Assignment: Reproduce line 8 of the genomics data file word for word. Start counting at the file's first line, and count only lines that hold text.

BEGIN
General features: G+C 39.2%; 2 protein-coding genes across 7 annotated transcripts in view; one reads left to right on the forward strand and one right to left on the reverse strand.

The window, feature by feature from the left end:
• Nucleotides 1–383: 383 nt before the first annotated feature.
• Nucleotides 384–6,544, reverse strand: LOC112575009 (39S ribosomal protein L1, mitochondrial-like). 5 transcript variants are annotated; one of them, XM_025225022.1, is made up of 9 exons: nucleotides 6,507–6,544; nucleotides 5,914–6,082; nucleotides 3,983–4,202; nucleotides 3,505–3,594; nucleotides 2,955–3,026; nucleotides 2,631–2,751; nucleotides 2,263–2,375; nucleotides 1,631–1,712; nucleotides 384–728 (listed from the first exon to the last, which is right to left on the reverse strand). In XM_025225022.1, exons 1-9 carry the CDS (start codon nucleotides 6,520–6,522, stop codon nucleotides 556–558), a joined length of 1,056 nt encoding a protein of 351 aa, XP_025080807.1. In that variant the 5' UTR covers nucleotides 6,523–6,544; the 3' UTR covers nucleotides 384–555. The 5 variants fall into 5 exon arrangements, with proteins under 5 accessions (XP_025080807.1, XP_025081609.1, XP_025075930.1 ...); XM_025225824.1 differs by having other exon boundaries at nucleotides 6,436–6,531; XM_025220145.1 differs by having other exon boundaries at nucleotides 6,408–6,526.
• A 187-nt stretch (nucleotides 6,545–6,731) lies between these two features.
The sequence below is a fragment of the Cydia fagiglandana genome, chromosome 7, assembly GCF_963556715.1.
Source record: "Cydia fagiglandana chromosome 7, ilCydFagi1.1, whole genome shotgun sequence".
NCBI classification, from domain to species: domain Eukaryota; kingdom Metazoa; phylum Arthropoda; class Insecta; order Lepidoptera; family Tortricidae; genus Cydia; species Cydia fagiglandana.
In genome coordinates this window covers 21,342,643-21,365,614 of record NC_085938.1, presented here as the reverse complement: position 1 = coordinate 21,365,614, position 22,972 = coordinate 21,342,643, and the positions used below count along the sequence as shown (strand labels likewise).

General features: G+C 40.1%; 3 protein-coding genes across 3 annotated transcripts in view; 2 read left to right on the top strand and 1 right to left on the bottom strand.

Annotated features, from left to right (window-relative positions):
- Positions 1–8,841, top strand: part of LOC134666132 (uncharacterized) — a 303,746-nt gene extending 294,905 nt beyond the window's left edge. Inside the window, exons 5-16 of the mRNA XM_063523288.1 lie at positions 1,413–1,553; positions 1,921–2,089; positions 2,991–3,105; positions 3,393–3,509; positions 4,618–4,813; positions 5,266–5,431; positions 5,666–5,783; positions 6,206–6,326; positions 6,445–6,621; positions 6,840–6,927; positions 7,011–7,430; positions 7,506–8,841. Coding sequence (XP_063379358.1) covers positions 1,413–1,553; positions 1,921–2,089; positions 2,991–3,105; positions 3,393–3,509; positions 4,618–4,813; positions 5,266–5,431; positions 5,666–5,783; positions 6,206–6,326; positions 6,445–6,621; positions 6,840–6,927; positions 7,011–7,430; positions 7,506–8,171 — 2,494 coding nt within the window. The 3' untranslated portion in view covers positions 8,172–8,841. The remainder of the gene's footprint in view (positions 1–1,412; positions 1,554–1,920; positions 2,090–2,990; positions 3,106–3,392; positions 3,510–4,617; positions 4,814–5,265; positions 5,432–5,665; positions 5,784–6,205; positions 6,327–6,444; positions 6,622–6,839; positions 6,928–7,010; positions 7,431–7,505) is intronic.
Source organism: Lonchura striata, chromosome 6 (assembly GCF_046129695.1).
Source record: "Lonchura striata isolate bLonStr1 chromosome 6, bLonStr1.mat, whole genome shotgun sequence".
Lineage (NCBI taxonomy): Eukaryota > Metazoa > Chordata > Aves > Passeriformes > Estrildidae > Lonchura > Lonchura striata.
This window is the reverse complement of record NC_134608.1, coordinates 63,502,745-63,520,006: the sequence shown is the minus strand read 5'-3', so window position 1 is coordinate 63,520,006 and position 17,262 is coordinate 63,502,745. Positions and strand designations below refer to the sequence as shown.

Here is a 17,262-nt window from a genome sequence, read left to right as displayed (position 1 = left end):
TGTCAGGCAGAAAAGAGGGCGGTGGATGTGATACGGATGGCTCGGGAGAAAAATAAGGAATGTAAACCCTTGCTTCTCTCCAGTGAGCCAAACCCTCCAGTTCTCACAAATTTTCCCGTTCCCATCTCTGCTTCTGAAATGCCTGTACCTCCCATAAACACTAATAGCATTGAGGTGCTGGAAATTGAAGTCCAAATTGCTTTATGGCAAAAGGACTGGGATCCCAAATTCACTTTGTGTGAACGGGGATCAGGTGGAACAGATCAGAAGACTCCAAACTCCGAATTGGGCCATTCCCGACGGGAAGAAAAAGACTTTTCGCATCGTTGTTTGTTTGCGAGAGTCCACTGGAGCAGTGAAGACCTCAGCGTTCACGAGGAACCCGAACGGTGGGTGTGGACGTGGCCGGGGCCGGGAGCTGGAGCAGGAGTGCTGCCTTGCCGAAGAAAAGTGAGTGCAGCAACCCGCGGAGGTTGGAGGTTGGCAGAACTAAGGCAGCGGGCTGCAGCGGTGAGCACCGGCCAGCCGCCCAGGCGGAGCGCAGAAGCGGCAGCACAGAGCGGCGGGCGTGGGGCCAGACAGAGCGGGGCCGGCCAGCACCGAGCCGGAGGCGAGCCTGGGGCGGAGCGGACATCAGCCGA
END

NCBI classification, from domain to species: domain Eukaryota; kingdom Metazoa; phylum Arthropoda; class Insecta; order Lepidoptera; family Tortricidae; genus Cydia; species Cydia fagiglandana.